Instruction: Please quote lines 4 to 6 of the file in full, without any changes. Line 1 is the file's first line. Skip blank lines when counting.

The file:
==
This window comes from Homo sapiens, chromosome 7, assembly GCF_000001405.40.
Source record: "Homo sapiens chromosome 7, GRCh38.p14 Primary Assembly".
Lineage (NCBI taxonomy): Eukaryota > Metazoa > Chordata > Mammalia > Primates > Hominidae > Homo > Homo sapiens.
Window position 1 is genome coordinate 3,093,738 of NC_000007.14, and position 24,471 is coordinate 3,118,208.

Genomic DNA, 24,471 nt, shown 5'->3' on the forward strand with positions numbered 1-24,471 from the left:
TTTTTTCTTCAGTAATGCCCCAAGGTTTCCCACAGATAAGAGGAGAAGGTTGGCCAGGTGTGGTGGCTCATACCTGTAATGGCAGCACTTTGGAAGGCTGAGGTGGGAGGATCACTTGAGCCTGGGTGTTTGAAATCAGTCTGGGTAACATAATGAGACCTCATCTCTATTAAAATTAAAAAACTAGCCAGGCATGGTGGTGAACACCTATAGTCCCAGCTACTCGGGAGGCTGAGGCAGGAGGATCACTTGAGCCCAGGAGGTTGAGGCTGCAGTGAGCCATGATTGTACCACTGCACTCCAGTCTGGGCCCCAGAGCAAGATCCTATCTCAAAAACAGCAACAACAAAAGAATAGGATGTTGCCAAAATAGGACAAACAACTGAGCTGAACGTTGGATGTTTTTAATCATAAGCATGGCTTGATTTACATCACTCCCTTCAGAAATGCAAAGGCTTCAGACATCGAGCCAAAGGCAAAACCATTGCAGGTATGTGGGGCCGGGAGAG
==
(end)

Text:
Window position 1 is genome coordinate 3,093,738 of NC_000007.14, and position 24,471 is coordinate 3,118,208.

Genomic DNA, 24,471 nt, shown 5'->3' on the forward strand with positions numbered 1-24,471 from the left:
TTTTTTCTTCAGTAATGCCCCAAGGTTTCCCACAGATAAGAGGAGAAGGTTGGCCAGGTGTGGTGGCTCATACCTGTAATGGCAGCACTTTGGAAGGCTGAGGTGGGAGGATCACTTGAGCCTGGGTGTTTGAAATCAGTCTGGGTAACATAATGAGACCTCATCTCTATTAAAATTAAAAAACTAGCCAGGCATGGTGGTGAACACCTATAGTCCCAGCTACTCGGGAGGCTGAGGCAGGAGGATCACTTGAGCCCAGGAGGTTGAGGCTGCAGTGAGCCATGATTGTACCACTGCACTCCAGTCTGGGCCCCAGAGCAAGATCCTATCTCAAAAACAGCAACAACAAAAGAATAGGATGTTGCCAAAATAGGACAAACAACTGAGCTGAACGTTGGATGTTTTTAATCATAAGCATGGCTTGATTTACATCACTCCCTTCAGAAATGCAAAGGCTTCAGACATCGAGCCAAAGGCAAAACCATTGCAGGTATGTGGGGCCGGGAGAG